Zali Steggall speaks about the environmental impact of climate change

5 September 2022

I second the motion. I thank the member for Fremantle for moving this important motion regarding the Australia state of the environment 2021 report. Having been on the Environment and Energy Committee with the member for Fremantle in the last parliament, I know his passion for the environment is incredibly strong.

The report's 'Key findings' begins:

Overall, the state and trend of the environment of Australia are poor and deteriorating as a result of increasing pressures from climate change, habitat loss, invasive species, pollution and resource extraction.

Since 2016, the number of listed threatened species rose by eight per cent, and more extinctions are expected. Climate change is increasing that pressure on every ecosystem. There has been a continued decline in the amount and condition of our natural capital; native vegetation, soil, wetlands, reefs, rivers and biodiversity are all under pressure and declining; land clearing remains unacceptably high; and our coastline is in danger of being loved to death. The report has introduced new chapters dedicated to extreme events, as well as climate change and Indigenous stewardship of land. Environmental destruction costs our economy billions of dollars, with climate change and biodiversity loss representing both national and global financial risk. This is not a 'nice to have'; protecting the environment and our biodiversity is a 'must do'.

I welcome the commitment by Minister for the Environment and Water—Minister Plibersek—to continue Australia's promise to protect 30 per cent of Australia's land and waters by 2030, under the '30 by 30' target. Australia has already gone well past the ocean goal, with 45 per cent protected. At present, around 22 per cent of Australia's landmass is protected in our National Reserve System. The problem, as the SOE report highlights, is that biodiversity loss and environmental decline in Australia have continued. In fact, they have accelerated, even as our protected areas have grown in recent decades. So, after years of underfunding, our protected areas urgently need proper resourcing and management. Without that, protected area targets just don't mean much. They won't work.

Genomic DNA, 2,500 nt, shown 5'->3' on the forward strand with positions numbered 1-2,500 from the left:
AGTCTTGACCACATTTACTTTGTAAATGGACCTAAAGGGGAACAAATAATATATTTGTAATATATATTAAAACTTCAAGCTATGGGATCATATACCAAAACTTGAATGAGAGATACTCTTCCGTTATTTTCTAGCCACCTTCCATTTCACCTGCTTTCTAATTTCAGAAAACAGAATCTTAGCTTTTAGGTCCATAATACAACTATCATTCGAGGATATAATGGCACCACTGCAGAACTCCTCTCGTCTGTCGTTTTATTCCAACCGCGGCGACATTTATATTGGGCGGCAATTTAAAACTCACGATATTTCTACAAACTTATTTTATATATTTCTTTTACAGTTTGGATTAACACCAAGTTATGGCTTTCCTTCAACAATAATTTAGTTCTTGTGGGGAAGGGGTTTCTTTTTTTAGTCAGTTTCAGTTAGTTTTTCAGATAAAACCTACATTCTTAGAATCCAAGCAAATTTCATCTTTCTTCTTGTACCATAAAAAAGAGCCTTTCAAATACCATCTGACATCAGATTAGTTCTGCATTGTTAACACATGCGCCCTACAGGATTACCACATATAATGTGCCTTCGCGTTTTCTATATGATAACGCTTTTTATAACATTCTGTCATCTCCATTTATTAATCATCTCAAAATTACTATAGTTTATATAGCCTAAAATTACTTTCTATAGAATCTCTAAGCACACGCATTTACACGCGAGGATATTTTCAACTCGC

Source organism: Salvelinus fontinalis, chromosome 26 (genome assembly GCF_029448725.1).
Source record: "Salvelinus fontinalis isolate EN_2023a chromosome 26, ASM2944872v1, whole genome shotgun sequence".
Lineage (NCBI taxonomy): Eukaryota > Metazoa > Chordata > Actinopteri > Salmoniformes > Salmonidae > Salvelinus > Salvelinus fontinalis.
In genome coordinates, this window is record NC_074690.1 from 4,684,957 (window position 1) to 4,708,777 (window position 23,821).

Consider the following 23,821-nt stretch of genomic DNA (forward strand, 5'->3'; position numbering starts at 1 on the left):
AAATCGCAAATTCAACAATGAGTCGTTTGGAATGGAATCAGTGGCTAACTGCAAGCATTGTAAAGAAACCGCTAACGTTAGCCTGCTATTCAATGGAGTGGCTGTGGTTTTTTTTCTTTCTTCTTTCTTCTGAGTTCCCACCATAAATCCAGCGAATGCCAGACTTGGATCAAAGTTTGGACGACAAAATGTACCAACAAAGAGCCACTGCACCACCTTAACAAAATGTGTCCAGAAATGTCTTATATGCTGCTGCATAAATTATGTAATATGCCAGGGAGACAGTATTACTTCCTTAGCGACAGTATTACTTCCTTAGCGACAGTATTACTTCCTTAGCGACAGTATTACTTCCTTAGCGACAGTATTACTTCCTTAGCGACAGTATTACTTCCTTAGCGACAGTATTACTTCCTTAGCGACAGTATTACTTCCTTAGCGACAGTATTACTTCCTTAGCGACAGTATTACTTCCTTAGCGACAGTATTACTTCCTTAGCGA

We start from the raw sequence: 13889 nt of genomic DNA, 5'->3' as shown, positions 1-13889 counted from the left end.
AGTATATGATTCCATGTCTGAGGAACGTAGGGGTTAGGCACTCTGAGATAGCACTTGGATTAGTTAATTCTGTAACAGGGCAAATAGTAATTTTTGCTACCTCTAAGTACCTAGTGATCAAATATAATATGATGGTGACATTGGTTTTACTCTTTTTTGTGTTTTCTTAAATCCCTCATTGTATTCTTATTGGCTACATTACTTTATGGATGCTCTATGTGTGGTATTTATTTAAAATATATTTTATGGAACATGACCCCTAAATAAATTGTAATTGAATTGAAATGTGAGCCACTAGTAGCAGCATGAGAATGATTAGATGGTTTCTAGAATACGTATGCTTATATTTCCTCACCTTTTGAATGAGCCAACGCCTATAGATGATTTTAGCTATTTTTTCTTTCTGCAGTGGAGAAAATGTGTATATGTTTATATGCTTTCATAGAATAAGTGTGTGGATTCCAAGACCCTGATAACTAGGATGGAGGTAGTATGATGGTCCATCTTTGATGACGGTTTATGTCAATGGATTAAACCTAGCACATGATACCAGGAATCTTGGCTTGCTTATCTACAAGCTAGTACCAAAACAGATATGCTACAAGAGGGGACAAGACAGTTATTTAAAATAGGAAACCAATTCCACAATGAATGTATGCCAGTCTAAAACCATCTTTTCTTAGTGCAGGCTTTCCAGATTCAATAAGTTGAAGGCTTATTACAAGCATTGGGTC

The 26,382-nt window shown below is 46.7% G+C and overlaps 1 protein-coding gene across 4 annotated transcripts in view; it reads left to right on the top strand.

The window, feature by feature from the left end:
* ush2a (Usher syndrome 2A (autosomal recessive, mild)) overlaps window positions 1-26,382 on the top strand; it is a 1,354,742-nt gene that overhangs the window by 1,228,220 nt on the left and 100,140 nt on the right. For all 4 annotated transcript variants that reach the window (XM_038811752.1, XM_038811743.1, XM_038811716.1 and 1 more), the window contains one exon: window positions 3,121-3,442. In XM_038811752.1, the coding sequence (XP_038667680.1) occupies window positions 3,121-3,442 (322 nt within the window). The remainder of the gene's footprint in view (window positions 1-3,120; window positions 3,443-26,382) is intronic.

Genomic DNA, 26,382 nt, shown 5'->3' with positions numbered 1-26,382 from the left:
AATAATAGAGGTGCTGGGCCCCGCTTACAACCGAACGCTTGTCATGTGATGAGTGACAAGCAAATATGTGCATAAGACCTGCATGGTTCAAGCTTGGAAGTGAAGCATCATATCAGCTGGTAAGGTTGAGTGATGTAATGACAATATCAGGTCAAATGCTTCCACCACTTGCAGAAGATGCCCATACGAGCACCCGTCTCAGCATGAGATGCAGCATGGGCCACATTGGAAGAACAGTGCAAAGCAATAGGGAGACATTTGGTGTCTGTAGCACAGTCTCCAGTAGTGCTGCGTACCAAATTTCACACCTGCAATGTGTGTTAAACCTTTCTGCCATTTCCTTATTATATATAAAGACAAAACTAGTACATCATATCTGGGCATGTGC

Environmental management is not well coordinated, and it is one of the biggest challenges to reversing the decline in our natural environment. In total, public protected areas like national parks have only contributed to around five per cent of the expansion of terrestrial protected area since 1996—only five per cent. Non-government organisation land purchases, Indigenous protected areas and individual private land holders have facilitated 95 per cent of the growth.

The coordination of environmental management is vital not only within the protected areas but also outside those areas. We're ignoring the drivers of biodiversity loss, such as land clearing, resource extraction and mismanagement, while drawing lines around poorly funded protected areas. Ultimately, this will defeat the environmental goals. As a case in point, the Albanese government's recent decision to open up 46,000 square kilometres of ocean to oil and gas exploration and seismic testing shows that the new government is big on talk when it comes to the environment, but that is all it will be if you follow it with actions like this. You cannot continue that way. The release of new exploration must be cancelled.

The State of the environment 2021 report credits Indigenous knowledge and management with helping to deliver on-ground change. This includes traditional fire management. Partnerships between traditional owners and the federal government have produced 81 Indigenous protected areas, mainly on native title land. These cover some 85 million hectares, fully 50 per cent of our entire protected land estate. Independent ranger and Indigenous ranger groups are also managing country outside the Indigenous protected area system. Work must still be done to empower Indigenous communities and enable Indigenous communities and their knowledge system to improve our environmental and social outcomes.

Lastly, if we're talking about environmental protection, we must talk about Professor Graeme Samuel's review of the Environment Protection and Biodiversity Conservation Act 1999. It's very clear that we need strong national environmental standards. We need an environmental assurance commissioner, and we need to ensure that climate change impacts are included in all assessments of projects under the EPBC Act.